8 Tips to avoid Caregiver Burnout

Caregiver burnout can be creep up on you or hit you like a brick wall. I’ve been through it twice now, first time it crept up on me and the second time it hit me like a brick wall! I’ve experienced the best of both worlds, so to speak. Going through it once should have taught me a lesson, right?

It is far easier to say “Well, I’m not doing that again” than it is to actually stick to it. There are some valuable lessons to be learned going through such a burnout, but it is not something I would wish upon any caregiver. So I came up with different ways to try to avoid another burnout (at least for the near future) and would like to share these tips y’all.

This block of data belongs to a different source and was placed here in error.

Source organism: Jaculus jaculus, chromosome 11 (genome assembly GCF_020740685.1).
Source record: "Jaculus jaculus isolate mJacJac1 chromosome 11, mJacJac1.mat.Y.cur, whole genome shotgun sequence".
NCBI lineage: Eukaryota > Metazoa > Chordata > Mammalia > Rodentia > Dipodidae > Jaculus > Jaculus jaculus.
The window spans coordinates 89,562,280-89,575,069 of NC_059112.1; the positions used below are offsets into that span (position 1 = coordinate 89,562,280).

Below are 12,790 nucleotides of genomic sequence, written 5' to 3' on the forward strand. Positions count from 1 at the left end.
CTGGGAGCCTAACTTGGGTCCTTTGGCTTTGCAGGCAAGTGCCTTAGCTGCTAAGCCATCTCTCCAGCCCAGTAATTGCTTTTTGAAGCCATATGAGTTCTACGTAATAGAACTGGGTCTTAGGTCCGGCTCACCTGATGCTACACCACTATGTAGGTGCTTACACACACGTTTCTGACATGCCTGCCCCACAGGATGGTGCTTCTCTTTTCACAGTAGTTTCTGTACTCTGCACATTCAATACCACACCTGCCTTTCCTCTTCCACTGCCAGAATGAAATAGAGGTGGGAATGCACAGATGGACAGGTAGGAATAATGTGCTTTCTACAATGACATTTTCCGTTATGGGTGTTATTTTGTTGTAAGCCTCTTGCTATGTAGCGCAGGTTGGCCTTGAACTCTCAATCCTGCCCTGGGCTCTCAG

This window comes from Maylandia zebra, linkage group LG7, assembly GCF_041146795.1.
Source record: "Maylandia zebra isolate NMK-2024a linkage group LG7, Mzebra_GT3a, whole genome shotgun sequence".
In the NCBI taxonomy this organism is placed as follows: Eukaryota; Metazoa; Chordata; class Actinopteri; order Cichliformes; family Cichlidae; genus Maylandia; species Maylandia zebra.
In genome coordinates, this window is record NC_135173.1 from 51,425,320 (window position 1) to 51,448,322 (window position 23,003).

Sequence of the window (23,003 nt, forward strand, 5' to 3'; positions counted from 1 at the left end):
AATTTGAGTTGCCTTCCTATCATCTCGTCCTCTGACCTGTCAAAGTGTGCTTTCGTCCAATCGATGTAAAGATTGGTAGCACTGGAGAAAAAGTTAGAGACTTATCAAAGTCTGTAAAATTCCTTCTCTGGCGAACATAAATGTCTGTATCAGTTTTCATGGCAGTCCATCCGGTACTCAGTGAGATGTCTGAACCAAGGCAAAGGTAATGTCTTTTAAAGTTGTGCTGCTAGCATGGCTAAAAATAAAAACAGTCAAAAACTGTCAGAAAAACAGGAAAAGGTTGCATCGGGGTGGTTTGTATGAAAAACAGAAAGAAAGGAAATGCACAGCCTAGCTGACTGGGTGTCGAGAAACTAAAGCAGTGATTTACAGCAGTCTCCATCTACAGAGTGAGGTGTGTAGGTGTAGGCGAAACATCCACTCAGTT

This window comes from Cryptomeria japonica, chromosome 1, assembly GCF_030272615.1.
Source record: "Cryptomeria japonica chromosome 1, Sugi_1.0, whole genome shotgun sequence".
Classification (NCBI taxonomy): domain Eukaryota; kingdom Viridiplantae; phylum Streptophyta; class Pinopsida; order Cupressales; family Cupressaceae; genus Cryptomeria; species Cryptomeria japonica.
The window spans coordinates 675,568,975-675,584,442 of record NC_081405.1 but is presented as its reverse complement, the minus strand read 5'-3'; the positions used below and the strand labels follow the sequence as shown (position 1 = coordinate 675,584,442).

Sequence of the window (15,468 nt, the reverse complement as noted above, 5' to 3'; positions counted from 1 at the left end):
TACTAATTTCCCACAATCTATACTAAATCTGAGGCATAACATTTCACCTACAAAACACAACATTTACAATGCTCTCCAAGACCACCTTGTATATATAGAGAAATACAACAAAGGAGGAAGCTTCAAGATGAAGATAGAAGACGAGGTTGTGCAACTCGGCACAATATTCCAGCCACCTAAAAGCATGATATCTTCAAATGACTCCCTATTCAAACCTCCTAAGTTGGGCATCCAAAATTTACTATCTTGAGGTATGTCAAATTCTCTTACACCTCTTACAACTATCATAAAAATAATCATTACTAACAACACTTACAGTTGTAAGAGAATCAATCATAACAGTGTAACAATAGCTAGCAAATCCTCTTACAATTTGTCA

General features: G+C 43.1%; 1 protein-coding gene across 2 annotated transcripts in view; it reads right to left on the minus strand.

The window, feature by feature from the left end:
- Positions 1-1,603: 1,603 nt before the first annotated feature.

I truly hope you find these tips helpful.

caregiver burnout, caregiver, veteran, spouse, burnout

8 Tips to avoid Caregiver Burnout
1) Set reasonable goals!

One of the most important things a Caregiver does is to set goals for just about everything; and when I say everything, I mean everything! You have a whiteboard, 3-ring binder, notebook, or just random pieces of paper floating around with all the chores, tasks, projects, homework, appointments, etc. listed. You try to complete a year’s goalsworth of stuff in about 2 months. Everyone has something that needs done and you are the one that is in charge of making it happen. Does this sound familiar? Setting goals may be an important step toward getting organized and getting things done; but having too many goals within too short of a period, may defeat the entire purpose of setting those goals in the first place.